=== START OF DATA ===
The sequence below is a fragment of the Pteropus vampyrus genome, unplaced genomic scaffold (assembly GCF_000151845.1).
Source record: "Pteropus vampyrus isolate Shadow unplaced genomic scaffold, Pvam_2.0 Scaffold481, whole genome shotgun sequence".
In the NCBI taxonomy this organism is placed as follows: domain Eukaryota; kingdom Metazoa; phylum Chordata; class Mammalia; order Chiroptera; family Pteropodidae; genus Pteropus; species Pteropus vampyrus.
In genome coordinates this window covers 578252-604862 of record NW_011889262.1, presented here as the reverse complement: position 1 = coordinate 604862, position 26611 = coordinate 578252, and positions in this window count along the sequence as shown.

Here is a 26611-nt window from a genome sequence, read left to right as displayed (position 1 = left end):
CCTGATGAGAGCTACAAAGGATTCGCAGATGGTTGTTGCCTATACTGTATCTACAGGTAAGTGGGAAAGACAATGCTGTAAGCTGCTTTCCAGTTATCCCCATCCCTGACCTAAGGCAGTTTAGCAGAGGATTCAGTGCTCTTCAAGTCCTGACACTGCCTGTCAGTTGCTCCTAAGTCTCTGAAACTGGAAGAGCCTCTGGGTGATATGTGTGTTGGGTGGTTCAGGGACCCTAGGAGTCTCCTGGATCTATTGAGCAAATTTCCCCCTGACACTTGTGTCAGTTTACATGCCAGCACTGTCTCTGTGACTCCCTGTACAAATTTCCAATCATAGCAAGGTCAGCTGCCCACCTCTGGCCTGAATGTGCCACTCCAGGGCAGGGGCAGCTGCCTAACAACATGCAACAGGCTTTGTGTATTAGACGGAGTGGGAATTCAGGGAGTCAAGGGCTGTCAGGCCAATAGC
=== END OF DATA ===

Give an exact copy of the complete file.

The sequence below is a fragment of the Pteropus vampyrus genome, unplaced genomic scaffold (assembly GCF_000151845.1).
Source record: "Pteropus vampyrus isolate Shadow unplaced genomic scaffold, Pvam_2.0 Scaffold481, whole genome shotgun sequence".
In the NCBI taxonomy this organism is placed as follows: domain Eukaryota; kingdom Metazoa; phylum Chordata; class Mammalia; order Chiroptera; family Pteropodidae; genus Pteropus; species Pteropus vampyrus.
In genome coordinates this window covers 578252-604862 of record NW_011889262.1, presented here as the reverse complement: position 1 = coordinate 604862, position 26611 = coordinate 578252, and positions in this window count along the sequence as shown.

Here is a 26611-nt window from a genome sequence, read left to right as displayed (position 1 = left end):
CCTGATGAGAGCTACAAAGGATTCGCAGATGGTTGTTGCCTATACTGTATCTACAGGTAAGTGGGAAAGACAATGCTGTAAGCTGCTTTCCAGTTATCCCCATCCCTGACCTAAGGCAGTTTAGCAGAGGATTCAGTGCTCTTCAAGTCCTGACACTGCCTGTCAGTTGCTCCTAAGTCTCTGAAACTGGAAGAGCCTCTGGGTGATATGTGTGTTGGGTGGTTCAGGGACCCTAGGAGTCTCCTGGATCTATTGAGCAAATTTCCCCCTGACACTTGTGTCAGTTTACATGCCAGCACTGTCTCTGTGACTCCCTGTACAAATTTCCAATCATAGCAAGGTCAGCTGCCCACCTCTGGCCTGAATGTGCCACTCCAGGGCAGGGGCAGCTGCCTAACAACATGCAACAGGCTTTGTGTATTAGACGGAGTGGGAATTCAGGGAGTCAAGGGCTGTCAGGCCAATAGC